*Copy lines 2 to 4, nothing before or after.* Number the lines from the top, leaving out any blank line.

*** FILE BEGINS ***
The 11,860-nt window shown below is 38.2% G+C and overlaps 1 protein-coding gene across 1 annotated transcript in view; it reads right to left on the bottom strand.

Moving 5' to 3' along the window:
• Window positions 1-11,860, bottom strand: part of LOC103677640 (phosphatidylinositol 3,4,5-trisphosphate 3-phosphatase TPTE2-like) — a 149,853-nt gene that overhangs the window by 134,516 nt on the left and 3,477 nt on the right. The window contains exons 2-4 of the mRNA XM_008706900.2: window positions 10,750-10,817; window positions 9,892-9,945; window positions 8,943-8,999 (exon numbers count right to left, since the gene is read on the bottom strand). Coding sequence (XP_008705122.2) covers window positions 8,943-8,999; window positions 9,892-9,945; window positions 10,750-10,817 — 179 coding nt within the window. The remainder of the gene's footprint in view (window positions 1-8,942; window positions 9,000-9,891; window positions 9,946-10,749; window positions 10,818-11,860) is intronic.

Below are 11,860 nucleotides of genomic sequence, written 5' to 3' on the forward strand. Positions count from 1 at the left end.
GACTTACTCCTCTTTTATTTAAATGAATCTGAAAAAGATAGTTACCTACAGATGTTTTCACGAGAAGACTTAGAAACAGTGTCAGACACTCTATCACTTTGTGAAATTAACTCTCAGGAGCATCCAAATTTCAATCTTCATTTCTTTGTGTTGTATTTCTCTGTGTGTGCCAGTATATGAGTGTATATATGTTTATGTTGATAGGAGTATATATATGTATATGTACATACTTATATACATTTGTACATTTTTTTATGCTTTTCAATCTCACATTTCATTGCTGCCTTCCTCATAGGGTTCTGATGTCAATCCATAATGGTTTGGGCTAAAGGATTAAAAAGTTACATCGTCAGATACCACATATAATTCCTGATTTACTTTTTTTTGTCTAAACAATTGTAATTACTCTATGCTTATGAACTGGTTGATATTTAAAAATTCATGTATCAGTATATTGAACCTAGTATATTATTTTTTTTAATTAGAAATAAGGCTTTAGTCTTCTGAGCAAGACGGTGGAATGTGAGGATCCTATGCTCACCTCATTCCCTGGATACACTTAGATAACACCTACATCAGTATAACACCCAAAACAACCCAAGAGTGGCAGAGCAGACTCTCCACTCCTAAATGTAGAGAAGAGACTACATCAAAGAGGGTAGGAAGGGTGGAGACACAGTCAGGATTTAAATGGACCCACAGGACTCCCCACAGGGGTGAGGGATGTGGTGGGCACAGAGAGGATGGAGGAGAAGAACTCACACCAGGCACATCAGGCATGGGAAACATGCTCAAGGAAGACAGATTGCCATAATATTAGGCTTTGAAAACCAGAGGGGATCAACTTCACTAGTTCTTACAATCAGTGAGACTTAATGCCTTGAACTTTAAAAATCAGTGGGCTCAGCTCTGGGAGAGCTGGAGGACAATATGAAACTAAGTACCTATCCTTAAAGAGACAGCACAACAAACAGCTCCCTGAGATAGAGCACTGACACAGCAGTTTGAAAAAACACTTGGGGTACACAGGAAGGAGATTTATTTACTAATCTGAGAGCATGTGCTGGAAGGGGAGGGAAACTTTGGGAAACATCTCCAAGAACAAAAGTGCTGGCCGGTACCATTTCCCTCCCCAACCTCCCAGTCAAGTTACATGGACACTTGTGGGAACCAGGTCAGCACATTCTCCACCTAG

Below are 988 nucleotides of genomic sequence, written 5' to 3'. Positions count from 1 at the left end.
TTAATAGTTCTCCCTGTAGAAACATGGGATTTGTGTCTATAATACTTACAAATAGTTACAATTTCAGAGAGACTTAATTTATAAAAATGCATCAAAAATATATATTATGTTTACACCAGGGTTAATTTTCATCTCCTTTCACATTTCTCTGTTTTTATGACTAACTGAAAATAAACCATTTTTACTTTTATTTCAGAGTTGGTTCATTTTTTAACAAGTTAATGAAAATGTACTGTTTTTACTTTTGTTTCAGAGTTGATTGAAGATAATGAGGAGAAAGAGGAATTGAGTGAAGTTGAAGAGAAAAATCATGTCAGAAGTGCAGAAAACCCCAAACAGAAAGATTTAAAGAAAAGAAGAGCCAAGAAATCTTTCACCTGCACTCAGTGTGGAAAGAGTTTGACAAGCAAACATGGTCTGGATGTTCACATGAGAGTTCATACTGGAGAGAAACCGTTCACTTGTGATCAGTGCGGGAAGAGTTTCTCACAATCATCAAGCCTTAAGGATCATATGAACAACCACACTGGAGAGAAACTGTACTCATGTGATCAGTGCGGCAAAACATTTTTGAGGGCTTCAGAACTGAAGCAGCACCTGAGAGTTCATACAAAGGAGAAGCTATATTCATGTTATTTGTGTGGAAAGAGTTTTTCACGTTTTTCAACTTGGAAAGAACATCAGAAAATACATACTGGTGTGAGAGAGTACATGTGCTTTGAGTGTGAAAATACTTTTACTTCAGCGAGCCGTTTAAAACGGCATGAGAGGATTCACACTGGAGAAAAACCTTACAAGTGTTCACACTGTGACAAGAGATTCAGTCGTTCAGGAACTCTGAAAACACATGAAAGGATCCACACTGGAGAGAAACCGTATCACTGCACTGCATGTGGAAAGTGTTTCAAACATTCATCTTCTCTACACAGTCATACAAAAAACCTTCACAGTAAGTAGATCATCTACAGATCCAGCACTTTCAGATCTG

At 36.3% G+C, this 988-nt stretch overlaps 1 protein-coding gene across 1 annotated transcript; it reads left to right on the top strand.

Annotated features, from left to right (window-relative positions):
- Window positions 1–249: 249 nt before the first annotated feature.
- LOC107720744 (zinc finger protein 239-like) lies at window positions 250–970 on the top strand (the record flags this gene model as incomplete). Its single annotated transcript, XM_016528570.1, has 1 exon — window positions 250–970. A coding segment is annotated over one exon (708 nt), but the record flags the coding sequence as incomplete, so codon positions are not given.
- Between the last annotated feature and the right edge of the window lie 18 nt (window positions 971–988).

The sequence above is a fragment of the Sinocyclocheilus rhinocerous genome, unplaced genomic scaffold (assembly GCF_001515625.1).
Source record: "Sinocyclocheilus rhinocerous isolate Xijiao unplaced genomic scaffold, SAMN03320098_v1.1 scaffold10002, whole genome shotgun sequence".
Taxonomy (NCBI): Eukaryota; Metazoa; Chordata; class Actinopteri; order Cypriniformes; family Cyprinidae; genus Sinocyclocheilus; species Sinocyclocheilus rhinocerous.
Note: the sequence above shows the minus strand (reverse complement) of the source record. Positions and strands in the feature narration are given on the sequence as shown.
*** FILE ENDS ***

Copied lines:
Moving 5' to 3' along the window:
• Window positions 1-11,860, bottom strand: part of LOC103677640 (phosphatidylinositol 3,4,5-trisphosphate 3-phosphatase TPTE2-like) — a 149,853-nt gene that overhangs the window by 134,516 nt on the left and 3,477 nt on the right. The window contains exons 2-4 of the mRNA XM_008706900.2: window positions 10,750-10,817; window positions 9,892-9,945; window positions 8,943-8,999 (exon numbers count right to left, since the gene is read on the bottom strand). Coding sequence (XP_008705122.2) covers window positions 8,943-8,999; window positions 9,892-9,945; window positions 10,750-10,817 — 179 coding nt within the window. The remainder of the gene's footprint in view (window positions 1-8,942; window positions 9,000-9,891; window positions 9,946-10,749; window positions 10,818-11,860) is intronic.

Below are 11,860 nucleotides of genomic sequence, written 5' to 3' on the forward strand. Positions count from 1 at the left end.